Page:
Search America's historic newspaper pages from 1777-1963 or use the U.S. Newspaper Directory to find information about American newspapers published between 1690-present. Chronicling America is sponsored jointly by the
National Endowment for the Humanities and the Library of Congress. external link Learn more
Image provided by: Minnesota Historical Society; Saint Paul, MN
Newspaper Page Text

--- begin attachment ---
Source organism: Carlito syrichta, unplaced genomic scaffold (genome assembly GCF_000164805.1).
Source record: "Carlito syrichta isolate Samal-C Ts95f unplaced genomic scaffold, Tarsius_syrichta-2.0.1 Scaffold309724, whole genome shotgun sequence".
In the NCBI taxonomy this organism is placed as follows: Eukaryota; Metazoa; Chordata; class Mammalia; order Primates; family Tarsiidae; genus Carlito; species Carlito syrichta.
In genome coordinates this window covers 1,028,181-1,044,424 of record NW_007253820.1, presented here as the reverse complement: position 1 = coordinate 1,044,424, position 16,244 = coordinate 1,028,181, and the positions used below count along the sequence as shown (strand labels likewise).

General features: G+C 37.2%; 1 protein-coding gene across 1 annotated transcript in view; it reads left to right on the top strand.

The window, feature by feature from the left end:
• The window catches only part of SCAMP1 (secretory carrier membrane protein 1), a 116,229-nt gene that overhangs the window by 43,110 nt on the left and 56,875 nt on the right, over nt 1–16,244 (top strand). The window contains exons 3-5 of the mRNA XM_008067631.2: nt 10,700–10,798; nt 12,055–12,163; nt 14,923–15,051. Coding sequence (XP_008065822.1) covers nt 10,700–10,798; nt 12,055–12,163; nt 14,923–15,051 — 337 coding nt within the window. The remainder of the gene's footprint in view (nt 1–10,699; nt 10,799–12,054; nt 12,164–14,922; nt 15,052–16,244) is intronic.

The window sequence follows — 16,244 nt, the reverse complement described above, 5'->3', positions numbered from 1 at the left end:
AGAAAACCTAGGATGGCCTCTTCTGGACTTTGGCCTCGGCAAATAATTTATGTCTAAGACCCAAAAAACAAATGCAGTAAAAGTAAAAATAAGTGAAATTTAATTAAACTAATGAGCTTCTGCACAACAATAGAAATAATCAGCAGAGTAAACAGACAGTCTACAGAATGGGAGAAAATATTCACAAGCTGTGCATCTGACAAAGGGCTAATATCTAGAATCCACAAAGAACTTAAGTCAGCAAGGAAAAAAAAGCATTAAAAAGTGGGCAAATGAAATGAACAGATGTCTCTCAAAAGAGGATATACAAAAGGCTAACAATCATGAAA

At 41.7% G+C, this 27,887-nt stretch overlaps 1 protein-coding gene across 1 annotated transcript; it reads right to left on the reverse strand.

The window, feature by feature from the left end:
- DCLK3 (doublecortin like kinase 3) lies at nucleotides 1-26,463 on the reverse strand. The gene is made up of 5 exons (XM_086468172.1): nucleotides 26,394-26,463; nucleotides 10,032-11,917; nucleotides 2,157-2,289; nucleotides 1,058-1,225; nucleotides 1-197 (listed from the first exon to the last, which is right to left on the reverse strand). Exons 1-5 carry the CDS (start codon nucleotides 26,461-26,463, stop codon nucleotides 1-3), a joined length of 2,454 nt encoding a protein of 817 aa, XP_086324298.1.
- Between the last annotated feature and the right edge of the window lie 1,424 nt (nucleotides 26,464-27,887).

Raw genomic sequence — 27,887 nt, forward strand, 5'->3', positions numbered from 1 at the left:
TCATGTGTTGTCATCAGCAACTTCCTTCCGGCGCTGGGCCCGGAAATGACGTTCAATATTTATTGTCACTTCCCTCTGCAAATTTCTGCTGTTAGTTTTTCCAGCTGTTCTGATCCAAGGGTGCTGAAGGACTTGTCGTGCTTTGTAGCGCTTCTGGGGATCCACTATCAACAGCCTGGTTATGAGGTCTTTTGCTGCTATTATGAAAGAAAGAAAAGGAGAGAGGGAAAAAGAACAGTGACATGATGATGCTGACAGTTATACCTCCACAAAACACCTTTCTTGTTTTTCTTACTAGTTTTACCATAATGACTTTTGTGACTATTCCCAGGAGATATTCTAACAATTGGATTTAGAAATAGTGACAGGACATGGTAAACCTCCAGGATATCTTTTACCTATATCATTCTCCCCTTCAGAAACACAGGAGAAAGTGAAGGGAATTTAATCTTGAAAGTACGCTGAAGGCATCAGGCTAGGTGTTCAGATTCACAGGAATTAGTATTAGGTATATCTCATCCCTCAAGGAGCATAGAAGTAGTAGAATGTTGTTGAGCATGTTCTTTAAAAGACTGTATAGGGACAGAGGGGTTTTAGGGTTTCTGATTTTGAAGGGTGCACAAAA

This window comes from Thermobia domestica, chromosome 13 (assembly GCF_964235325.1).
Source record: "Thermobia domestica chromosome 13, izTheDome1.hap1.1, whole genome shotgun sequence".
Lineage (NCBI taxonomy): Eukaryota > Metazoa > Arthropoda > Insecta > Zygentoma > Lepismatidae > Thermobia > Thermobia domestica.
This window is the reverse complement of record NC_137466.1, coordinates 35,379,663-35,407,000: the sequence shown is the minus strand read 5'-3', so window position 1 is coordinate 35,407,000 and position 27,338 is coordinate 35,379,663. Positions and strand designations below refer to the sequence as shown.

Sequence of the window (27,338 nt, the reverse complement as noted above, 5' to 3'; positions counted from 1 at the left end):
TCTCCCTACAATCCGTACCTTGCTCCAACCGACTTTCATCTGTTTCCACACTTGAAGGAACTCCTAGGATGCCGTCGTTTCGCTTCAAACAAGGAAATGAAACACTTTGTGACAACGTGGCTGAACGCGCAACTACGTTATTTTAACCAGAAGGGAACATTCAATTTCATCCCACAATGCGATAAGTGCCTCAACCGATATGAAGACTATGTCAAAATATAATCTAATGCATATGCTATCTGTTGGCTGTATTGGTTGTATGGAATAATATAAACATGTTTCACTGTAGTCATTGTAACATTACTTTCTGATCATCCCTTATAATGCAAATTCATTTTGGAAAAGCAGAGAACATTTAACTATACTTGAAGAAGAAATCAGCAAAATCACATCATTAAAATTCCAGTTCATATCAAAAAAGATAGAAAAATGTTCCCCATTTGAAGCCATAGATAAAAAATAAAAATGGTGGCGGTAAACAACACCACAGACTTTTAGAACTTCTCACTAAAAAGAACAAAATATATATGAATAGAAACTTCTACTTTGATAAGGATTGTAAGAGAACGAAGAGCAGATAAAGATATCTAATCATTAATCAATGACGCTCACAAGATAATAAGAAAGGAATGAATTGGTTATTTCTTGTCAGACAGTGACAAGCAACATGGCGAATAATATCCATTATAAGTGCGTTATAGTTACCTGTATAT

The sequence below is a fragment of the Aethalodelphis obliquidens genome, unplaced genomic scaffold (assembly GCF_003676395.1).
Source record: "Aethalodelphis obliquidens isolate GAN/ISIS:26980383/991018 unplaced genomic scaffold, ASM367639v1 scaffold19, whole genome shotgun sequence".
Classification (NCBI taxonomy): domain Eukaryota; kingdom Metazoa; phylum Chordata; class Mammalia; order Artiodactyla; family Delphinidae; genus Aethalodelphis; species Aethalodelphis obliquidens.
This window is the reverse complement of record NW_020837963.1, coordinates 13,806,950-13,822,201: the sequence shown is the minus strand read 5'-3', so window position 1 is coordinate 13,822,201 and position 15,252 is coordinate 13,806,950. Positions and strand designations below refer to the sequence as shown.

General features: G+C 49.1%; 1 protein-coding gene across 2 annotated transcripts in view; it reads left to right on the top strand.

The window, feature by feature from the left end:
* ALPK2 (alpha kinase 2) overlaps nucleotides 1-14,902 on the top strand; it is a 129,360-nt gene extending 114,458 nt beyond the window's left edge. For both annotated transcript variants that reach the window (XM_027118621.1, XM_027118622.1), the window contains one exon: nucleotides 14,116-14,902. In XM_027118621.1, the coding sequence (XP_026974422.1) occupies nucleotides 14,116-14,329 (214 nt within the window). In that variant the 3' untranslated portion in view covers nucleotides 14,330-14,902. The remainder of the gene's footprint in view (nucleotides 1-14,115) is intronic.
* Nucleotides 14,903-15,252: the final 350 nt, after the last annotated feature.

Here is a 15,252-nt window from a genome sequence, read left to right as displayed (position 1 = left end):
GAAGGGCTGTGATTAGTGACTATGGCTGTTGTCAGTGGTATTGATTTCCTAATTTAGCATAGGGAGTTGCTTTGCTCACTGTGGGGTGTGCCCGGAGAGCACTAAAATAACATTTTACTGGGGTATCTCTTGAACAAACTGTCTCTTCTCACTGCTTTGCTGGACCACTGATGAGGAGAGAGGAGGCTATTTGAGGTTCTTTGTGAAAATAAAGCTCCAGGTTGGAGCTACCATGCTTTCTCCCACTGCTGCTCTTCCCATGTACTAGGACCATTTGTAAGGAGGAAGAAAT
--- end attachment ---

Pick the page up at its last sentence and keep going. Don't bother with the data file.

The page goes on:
j'V-*. *T "*S* THE PRINCETON UNION BY R. C. DUNN. Published Every Thursday. TERMS$1.00 PER YEAR IN ADVANCE. S1.25 I NOT PAID IN ADVANCE. OFFICE: FIRST ST., EAST OF COURT HOUSE. Q. I. STAPLES, Business Manager. CHICAGO has passed the two million mark according to census calculations, while St. Paul has reached the quarter million mark and Minneapolis isn't saying a word. THE Minnesota State fair will be opened by Senator Fairbanks of Indiana who will deliver a speech before the grand stand. The fair this year prom ises to be a record breaker. STUDEN TS from the eastern colleges are going Into the harvest fields of Kansas and other western states. They will find no dead languages in their new fields of action, but the liveliest harvest rag time thev ever struck. THE new li\ stock sanitary board has some hard nuts to crack in trying to adjust claims for diseased animals thatha\e been condemned because of being infected with glanders, tubercu losis, etc., and no one will begrudge the members of the board their task. THE health commissioner of St. Paul says that the tooting of whistles and ringing of bells is injurious to health. Good gracious! What are we coming to? W will all reach the grave ard in time, but while getting there let us have something to vary the monotony. THE supreme court refused Fred Ames a new trial and the former colonel of the Thirteenth regiment and chief of the Minneapolis police is now tagged No. 1,093 at Wolfer's residence at Still Water. It is said that the ex-chief stood the ordeal of entering the prison-with more courage than he e"ver exhibited while with his regiment in the Philip pines. O UR new serial story "Abner Daniel" a stor\ rich in true and tender senti ment, and bristling with southern folk lore and humor, as well as lively in ex citing incidents, begins in this issue. It is one of the best we ever published, and it will be worth jour while to read it. Th UNION'S fiction will be kept up to a high standard and will be one of the interesting feature of the paper. THE Sunday school teachers and su perintendents of New Jersey have about decided to pass up Santa Claus as a relic of barbarism and haA hri&t mas trees and entertainments without the m\ steriou-, personage who has glad dened the heart*- o* millions ot little children for seA eral centime-. This is carr\ mg the i.ew tho ight and idea en tirely too for. Th Sundav school workers of New Jersey must be a lot of old cranks, tos^ils* and chspeptics. No h'e is e\e complete without the wveet mjstei and memorj ot Santa Claus. COUN TY AUDITOR HALDIN of St. Lotus comr\ refused to recommend to the State auditor a reduction in the assessment ot Northern Pacific prop erty in Duluth and the new spapers in Dulath assert that State Auditor Tver son has sustained the action ot County Ad'litor Haldin. There is no sustain ing about it The State auditor cannot act upon d^\ application for the cor rection oi assessment and abatement of taxes unless the same is recommended to him by the count\ commissioners and the county auditor ot the countx in which the pjopert\ is situated. Wh en the county auditor withnolds his ap proial the State auditor has no ,uns diction The onh iemed\ left the dK gruntled tax pav er o/ tax shirkei is to apph to the courts tor redress. THE State dairy and food commis sioner thinks there is a wide margin for improvement in the dairy herds of the State. sajs that out of the 800,000 cows in the State but .575.000 contribute milk to the 1.000 creameries, cheese factories and skimming stations of the State. The rest of the cows are like men who sit around on dry goods boxes and do nothing. But out of the 425.000 cows that do not furnish milk to the creameries there are several thou sand of family cows that supply the households with milk and butter. They may not all be up to the standard de sired, but they no doubt can be classed as average dairj cows. Th dairy and food commissioner sa\s that the output of butter in this State can be increased from $14,000,000 annually to $240,000,000 when the dairy industry is fully de veloped in the State. 'vmmmmk .HWiiMiiii"si', i.'-i'i'JiBtfaiM'mtiiMiJM.'Jiua^um.'.iJiiim SJ^Kr^**"IsPS 1 GEO. F. WRIGHT, Editor. CORRUPTION and scandal and the toy pistol have been having a time of it. THE pope still lives and the doctors have given the aged pontiff up as a physical enigma. THE liAyKER'S WOLF. A the annual .meeting of the State bankers' association held in St. Paul last week Judge Lusk, president of the National German-American bank of that city in an address sounded a note of warning which it seems the papers took up and very much garbled the re ports of the judge's address. evi dently talked in a somewhat pessimis tic strain ash said that the country bank balances in the city of Chicago this year were $10,000,000 less than a year ago and that the banks of Iowa were in rather bad shape, and that hardly a day passed but what some country bank wTas reported in trouble. Just how much of this statement was correct no one knows. Judge Lusk came out in an article in the Pioneer Press and denied much of what the re ports credited him with having said. However, he was very emphatic in his caution to the bankers to be on their guard. Such statements may be all right in a star-chamber session of the bankers, but to cast such reports broadcast over the country works great injury to all interests. Any school boy knows that it matters not if the metro politan balances of country banks do fall off some, as country banks are not obliged to keejj heavy balances at citi banks when they can use their money at home to better advantage. This statement cuts no ice. As for country banks being in trouble there is not a bank anywhere in the northwest that is run on correct business principles that is in trouble or is in any danger of being in trouble. There is nothing to occasion any alarm at all on the part of anyone. Th panic of 1893 clearly showed that it was not the country banks that were so much in trouble as it was the city banks whose officials had in so many cases loaned specula tive favorites money that the business gamblers could never hope to return. If the city banks could be as sure of as good security as the average country banks there would be little oc casion for alarm. Farm lands in the northwest at present prices are as good security as Why banker could desire, and chattel mortgages on farm stock and the usual securities given to coun try banks will rank up with the gilt edged securities of the city banks. The country is prosperous and there is no earthly reason why it should not re main prosperous so long as the busi ness interests of the country maintain a sound and healthy equilibrium. Land values in Minnesota at least are not inflated, the cities seem to be en joying a healthy growth and develop ment, and there is no stagnation in any lines of business, and unless the bank ers of the country allow themselves to be dragged into a speculative trap by making heavy loans and investments in questionable industrial and mining stocks and lands which ha\e not proved their value, there need be no danger of anv alarm. SO ME comment has been made on the purchase by Dean Liggett of the State agricultural college of an Aberdeen Angus steer which was bred by a Min nesota breeder at Jackson. Minn. Th price paid for the animal was $600, and Prof. Thos. Shaw sa\ that the steer is one oi the finest specimens he ever saw, and the animal is said to be a perfect t\pe oi its class. Prof. Shaw says: "Our college has been exhibiting at the international fat stock show at Chicago each fall for the past three ears, com peting agamst other agricultural col leges. The school has won more prices than any other college. It is important that this reputation be maintained. The prize money during these three years has paid all ot the expense of these exhibits with more than $700 profit." Piot. Shaw sajs that the Min nesota agricultural college is justified in expending the sum of $M)0 to secure a pertect tjpe of the Aberdeen-Angus b^eed of cattle and that instead of in dulainii in criticisms of the authorities tor purchasing such good animals they should be commended for the work. A perfect t\pe of a steer of any class will alwaj pro\ of great alue to the ex periment station and the students who attend the same. THE protest of the Jews in this coun try and the recognition given it by President Roosevelt has had the effect already of awakening the officials of Russia to a sense of duty and the Kish ineft murderers are beginning to feel the hands of the law. One of the ring leaders has committed suicide to avoid arrest. Le the good work go on. Now if they could onh use those city vans to unearth a lot of property on which taxes are never paid the county coffers would be still further enriched. If the authorities would only get after some ot the rich duckers in the same vigorous manner they have been get ting after the poor common tax payers what revelations there would be. Shavings. Gush and gab are social swill. A person who is real cutting is not always sharp. A justice of the peace is usually look ing for trouble. Probate courts thrive on deeds and misdeeds as well. Summer schools are now in session and some are not. Law is about nine-tenths lawyer and one-tenth statute. Some people are caught in the wave of reform but never get out of the trough. Many a fond parent can make a son beam, provided the purse is tempting enough. The kings and emperors of Europe have all been passing the glad hand around with a string attached. A woman died in Chicago this week from the effects of tight lacing. A man in the same city died of tight drinking. Bryan will tour Europe while Grover will slide down the cellar door at Buz zard's Bay with the children. Such is greatness. The world may be round, but there is getting to be an awful lot of flat peo ple in the world who pay their respects to the janitor. A deputy game warden up in north ern Minnesota came very nearly takino a fellow's game leg, at least it was rumored he tried to null it. MovemWell, Boxup is at the end of his troubles. StayerIs he dead? Movem-No: his wife's mother is. CalifThat was a touching incident that happened to Bogs last night. PatemWhat happened to him? CalifPickpockets took all he had. Some people worry over the almighty dollar and the subjugation of the same so much that their faces look as pinched and pleading as that of a miser suffer ing from grip and appendicitis. John Jacob Astor who has just re turned from Paris says flying machines are a sure thing and will be very prac tical. This sounds all right for one who is accustomed to flying high. Some of the Minnesota solons are anxious to have roll-top desks placed in the legislative chambers in the new capitol. There will be a whole lot of aspirants for legislative honors in the house chamber of the new capitol who will not be so particular and will be satisfied with any old desk. Teddy, Jr., returned home late the other evening to the presidential-par ental domicile at Oyster Bay and al most eluded the secret service agent who was sleeping in a hammock at the time, and now they have decided to put on more guards so that a person will be challenged before he enters and car ries off the silverware and bric-a-brac. DROWNED \T ELK RIVER. Frank W. Hill Loses His Life in the Elk River. Frank W Hill of Elk River, Minn., was drowned Monday while in bathing with his children in a millpond back of his house. His little girl got bejond her depth and Hill waded out, rescued her, and pushed her toward shore, where she was reached by Mrs. Hill. In helping the child Hill went beyond his depth and being unable to swim, drowned in plain sight of his famih, and only a few feet from them. The body has not et been recovei'ed. Hill was employ ed by the Green oc Delaittre company in Minneapolis. He lea\ es a wife and three children. "lo-wer Time. The Great Northern put into effect A new time card on some of its lines last Sunday, but as we ha\e no Sunday trains Princeton people did not notice any change until Monday morning when some of them did some liveh hustling to catch the morning train which came in ten minutes earlier. The change on this line amounts to very little here. The southbound train arrives at 10:55 instead of 11 or rather leaves at that time, as the train usually remains here five minutes or more. Northbound the train arrives at the same time. There is no change at the twin city terminals, but the morning train leaves Duluth at 0:20 A. M. instead, of G:45. and arrives at Du luth at 9:25 instead of 9 o'clock under the old schedule. Th effect of the change is to make the running time slower between Duluth and the twin cities. Th St. Cloud Journal Press says: "No. 29, from Milaca, arrives now at 11:20 and departs fifteen min utes later, No. 5 westbound comes from St. Paul 11.22 and goes west at 11:30. An error in the arrangement of the card brings the Milaca train in first and sends out the other train ahead of it. THE PRINCETON UNIOK: THURSDAY, JULY 16, 1^6^. 4..S. A.S. I* Sohmer Hardmann Capen Harrington Sweetland Wilderman ABOUT FACE! on the shoe question. Don't pay $5.00 for $3.50 footwear hereafter. Purchase SHOES for yourself and the family here and the balance will be in your favor. W sell $5 shoes for $3.50. There is really remarkable value in our offerings. Our shoes fit have style and great wearing qualities. S. LONG. SHIRTS W have a large number of negligee shirts of the latest patterns, made up from the best quality of goods which we will sell the remainder of the season at great reduction. Your profit while we close them out. E. B. ANDERSON. Princeton. THIS IS MY LINE TO CHOOSE FROM: All sold at prices that defy competition, for ca sh or on easv terms. Call on me before yon make a pur eha*e. 1 can stue jou money. HEKDLISKA, PRINCETON ^#^'^P^#JP^I^P^S Near West Branch bridge. Just received a bunch of good, sound and reliable farm horses that will be sold on easy terms. Remember I keep for sale at all times a good supply of horses for all pur poses. See me before purchasing. My Livery is Complete: Good nobby rigs and gentle horses can be found at my barn at all hours. riy fine black Percheron Stallion will be found at the barn during the season. Farmers should not fail to see this horse. You will save money by calling on the undersigned for any thing in his line. I A. H. STEEVES, Prop, Princeton, fiinn. "ABNER DANIEL" A 4* i.4 These are all high grade pianos and cannot be excelled in tone qualitiesby any on the market, Sale and Livery Barnj 4 4 4 4 A Our Serial Story Starts This Week.